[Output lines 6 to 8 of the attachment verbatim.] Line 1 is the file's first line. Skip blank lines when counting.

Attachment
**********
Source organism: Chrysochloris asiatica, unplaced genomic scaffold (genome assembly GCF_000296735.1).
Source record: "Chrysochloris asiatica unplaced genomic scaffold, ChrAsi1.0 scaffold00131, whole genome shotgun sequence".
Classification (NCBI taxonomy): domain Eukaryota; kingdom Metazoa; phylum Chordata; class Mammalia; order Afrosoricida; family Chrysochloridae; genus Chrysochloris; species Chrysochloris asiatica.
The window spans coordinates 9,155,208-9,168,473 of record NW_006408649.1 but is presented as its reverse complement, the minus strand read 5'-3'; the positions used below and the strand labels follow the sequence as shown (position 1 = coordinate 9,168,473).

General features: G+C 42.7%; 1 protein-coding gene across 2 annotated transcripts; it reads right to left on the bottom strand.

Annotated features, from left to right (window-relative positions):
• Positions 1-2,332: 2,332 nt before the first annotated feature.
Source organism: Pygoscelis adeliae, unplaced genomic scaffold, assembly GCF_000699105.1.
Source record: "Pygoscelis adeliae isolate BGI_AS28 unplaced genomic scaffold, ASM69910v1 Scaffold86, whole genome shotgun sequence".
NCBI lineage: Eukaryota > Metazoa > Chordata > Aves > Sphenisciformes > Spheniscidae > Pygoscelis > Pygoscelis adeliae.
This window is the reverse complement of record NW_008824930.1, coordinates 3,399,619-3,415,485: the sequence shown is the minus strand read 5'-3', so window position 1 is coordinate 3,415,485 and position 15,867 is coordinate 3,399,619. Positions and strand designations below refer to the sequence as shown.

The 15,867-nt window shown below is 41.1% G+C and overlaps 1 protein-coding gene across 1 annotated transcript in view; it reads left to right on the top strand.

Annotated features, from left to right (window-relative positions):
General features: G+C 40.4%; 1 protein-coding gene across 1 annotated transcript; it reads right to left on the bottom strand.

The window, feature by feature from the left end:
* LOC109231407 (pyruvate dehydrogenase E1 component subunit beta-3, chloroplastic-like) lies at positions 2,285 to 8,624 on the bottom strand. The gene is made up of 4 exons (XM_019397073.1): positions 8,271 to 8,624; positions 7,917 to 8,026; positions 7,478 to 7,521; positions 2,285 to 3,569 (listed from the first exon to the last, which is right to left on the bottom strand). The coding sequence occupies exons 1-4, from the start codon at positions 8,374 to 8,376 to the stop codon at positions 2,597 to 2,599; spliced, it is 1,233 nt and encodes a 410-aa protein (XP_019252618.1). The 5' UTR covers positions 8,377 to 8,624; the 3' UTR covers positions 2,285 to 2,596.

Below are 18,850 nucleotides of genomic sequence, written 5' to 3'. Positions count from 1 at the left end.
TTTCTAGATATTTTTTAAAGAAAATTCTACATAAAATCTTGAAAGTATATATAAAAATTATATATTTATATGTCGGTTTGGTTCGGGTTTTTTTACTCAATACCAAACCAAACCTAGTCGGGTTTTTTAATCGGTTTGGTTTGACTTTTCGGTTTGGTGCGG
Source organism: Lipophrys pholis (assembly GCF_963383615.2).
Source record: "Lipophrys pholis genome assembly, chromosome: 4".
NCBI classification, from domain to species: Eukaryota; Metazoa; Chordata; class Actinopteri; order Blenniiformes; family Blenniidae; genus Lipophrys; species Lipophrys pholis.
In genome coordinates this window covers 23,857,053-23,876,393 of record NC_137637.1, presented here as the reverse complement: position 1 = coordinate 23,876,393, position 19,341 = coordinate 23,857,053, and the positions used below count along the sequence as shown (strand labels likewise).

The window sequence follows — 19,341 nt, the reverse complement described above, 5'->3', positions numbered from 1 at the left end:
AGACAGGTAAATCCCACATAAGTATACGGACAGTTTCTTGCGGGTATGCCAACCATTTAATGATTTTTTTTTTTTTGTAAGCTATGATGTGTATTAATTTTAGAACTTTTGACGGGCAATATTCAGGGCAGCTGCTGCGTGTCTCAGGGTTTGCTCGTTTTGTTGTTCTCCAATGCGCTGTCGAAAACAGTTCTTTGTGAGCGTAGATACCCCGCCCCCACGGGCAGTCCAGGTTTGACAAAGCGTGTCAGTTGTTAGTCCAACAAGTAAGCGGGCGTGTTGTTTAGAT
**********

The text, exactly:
Annotated features, from left to right (window-relative positions):
• Positions 1-2,332: 2,332 nt before the first annotated feature.
Source organism: Pygoscelis adeliae, unplaced genomic scaffold, assembly GCF_000699105.1.